This is my blog - Some  thoughts and observations about yoga, life, within and outside work.  All of the views expressed are my own.

Secret samadhi

Secret Samadhi is the third album by 90’s alternative rock band, Live.

Samadhi also traditionally means ‘enlightenment’ from a Vedic perspective - but I’ve come to realise that it is more than that. It’s realisation of truth. It is about being taken out of the darkness of ignorance to find the way of the light. Secret Samadhi implies that this realisation comes to people, naturally and quietly, without any instance or forewarning.
It is also related to the sanskrit word ‘visvas’ - which means, a complete surrender, trust and to be free from fear. This reassures us that inside everyone, there is a chance to reach our own Samadhi, without fear, with the light, with complete reassurance in speaking our truth.

I also find it an appropriate way to start writing about yoga in this journal.

You see, I’ve always been a skeptic yogi.

I’ve also had problems with “commitment”.

I’ve always been a walking bag of issues.

The analytical mind and the advertiser mind never stops asking if I’m being “sold” something.

I could never fathom commitment because I felt like nothing was worth committing to.  

I felt lost.

The cloud above my head felt heavy with unnecessary thoughts I held onto, not because it was valuable, but because of familiarity.

But… Whatever it is. Provenance. Serendipity. Contemplation. The universe. Something brought me to discover yoga.
I have found that this yoga has benefited me in more ways than I can explain.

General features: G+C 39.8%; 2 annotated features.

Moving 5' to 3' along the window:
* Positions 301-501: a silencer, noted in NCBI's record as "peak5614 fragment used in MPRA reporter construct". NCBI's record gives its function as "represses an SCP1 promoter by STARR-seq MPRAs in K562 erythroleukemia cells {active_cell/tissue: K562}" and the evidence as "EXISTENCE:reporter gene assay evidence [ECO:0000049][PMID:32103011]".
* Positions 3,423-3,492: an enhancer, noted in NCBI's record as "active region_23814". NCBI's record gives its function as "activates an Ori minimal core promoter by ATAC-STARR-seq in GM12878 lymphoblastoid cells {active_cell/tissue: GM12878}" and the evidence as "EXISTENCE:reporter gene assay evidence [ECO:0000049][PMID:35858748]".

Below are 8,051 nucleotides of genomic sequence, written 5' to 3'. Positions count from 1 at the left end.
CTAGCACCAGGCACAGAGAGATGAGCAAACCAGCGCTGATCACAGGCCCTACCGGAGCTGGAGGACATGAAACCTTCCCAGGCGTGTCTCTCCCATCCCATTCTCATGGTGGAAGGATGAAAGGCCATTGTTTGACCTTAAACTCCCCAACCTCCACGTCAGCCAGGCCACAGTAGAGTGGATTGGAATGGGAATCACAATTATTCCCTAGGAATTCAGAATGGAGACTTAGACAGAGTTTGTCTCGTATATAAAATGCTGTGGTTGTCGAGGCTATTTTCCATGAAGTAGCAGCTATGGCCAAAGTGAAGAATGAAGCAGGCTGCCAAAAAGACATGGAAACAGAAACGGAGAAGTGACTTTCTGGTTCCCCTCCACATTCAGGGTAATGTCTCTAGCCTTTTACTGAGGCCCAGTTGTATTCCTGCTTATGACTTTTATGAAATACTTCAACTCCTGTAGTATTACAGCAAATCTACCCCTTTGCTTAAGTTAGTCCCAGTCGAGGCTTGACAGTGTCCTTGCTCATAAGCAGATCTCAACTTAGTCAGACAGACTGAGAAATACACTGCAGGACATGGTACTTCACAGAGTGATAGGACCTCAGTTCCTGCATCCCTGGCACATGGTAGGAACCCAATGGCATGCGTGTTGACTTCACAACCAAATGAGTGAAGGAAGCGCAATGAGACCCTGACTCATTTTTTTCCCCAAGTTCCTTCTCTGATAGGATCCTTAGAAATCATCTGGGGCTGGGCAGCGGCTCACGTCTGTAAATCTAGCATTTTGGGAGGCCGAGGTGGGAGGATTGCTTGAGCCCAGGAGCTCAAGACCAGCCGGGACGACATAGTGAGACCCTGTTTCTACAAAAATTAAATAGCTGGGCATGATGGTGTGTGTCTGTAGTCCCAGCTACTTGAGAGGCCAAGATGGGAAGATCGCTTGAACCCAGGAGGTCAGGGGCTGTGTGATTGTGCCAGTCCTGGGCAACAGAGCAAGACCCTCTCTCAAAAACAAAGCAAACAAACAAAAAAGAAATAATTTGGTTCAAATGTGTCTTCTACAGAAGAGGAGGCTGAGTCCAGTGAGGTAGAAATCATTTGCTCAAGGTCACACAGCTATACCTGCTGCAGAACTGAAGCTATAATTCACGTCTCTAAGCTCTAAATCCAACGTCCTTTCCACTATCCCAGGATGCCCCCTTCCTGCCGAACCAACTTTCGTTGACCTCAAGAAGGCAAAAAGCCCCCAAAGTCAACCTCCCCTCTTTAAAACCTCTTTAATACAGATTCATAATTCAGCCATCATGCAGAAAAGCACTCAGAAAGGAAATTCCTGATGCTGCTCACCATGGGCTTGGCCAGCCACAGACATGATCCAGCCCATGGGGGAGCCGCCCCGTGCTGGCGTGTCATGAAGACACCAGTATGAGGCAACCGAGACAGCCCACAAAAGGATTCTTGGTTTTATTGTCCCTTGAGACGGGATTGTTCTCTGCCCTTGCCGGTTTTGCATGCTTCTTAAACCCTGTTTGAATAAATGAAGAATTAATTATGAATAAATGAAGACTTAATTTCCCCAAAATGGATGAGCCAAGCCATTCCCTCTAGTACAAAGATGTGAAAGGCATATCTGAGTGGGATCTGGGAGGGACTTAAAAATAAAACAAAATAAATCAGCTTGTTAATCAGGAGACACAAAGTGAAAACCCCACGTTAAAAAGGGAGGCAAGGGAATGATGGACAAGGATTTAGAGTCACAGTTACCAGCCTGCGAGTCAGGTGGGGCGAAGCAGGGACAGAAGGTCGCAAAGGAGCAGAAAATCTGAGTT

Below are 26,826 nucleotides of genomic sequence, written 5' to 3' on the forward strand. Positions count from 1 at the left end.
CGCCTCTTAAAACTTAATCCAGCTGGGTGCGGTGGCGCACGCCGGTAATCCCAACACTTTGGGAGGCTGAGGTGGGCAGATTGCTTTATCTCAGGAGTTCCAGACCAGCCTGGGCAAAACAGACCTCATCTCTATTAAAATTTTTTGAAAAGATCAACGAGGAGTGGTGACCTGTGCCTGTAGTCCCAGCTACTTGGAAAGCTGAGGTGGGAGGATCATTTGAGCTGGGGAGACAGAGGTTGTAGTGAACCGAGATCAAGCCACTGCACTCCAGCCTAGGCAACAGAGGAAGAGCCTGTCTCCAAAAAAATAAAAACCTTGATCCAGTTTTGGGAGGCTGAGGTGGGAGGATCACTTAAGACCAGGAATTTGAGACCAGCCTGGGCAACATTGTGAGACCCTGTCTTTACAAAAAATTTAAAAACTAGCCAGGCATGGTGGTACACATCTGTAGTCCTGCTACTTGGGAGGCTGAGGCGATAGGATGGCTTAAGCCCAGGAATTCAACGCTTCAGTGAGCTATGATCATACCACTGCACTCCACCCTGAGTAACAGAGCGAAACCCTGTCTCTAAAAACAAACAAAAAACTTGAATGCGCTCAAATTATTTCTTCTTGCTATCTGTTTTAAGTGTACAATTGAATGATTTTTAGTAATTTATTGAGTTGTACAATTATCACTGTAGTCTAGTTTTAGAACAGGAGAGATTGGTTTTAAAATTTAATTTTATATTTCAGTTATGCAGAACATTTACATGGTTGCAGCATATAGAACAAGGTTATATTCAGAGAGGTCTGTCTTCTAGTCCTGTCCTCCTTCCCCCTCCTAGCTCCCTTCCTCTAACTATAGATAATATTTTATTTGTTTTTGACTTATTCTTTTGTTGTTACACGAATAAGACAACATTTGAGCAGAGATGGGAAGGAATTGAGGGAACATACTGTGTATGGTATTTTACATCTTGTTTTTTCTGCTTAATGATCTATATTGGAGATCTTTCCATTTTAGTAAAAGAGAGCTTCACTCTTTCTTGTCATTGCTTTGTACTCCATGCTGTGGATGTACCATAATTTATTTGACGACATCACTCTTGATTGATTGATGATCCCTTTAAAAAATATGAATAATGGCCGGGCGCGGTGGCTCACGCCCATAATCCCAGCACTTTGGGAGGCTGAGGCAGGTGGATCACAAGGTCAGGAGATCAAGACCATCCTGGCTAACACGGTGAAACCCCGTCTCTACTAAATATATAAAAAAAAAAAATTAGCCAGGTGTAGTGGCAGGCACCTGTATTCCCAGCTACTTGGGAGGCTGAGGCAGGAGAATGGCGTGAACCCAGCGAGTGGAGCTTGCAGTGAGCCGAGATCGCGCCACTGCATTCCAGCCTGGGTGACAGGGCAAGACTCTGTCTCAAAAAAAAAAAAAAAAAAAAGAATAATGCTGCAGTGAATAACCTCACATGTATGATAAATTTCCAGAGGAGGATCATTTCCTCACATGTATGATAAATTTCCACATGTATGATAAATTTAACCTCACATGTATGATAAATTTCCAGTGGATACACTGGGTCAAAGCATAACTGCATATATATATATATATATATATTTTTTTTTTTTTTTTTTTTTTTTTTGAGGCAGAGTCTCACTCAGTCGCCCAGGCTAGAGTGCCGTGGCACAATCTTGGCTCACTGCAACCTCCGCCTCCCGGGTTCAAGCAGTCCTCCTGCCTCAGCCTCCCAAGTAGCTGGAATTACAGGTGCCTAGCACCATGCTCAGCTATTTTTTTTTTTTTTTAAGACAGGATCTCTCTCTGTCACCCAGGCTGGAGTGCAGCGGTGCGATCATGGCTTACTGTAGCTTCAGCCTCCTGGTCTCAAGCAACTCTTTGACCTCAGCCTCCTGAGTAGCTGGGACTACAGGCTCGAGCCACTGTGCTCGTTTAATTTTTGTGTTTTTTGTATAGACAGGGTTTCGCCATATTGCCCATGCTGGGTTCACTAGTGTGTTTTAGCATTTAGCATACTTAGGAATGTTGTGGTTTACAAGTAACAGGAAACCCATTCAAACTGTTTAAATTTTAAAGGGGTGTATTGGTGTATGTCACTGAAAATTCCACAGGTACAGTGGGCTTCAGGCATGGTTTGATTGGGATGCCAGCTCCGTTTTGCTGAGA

It also makes me wonder, why have I only considered this practice the longest I’ve ever “stuck out with”?  Could it possibly be because it has always emphasised practice over rewards? Why have I found it, or rather, why has yoga found me?

There was always something unsettling about the yogic belief that the right teacher finds you when you're ready. I have been skeptical of this, for all these years, I never found myself to be worthy to be cherry picked for training.  I have found, however, that it's not so much them picking you - it was about allowing the practice to change you. It was about allowing the training to open up yourself to possibilities that you've never imagined before. Showing up was 99% of the practice.

If the premise that practice is "a pursuit for enlightenment" - is indeed  true, then the converse is also worth recognizing: That the practice is the reward in itself. And the only way I’ve found to cope is to enjoy the process, the stumbles, the awkwardness and the profound peace that comes in my yoga journey. Samadhi may not be immediately accessible, but striving for it, at least, exercises vulnerability and strengthens my belief in something bigger, greater, than the ego self.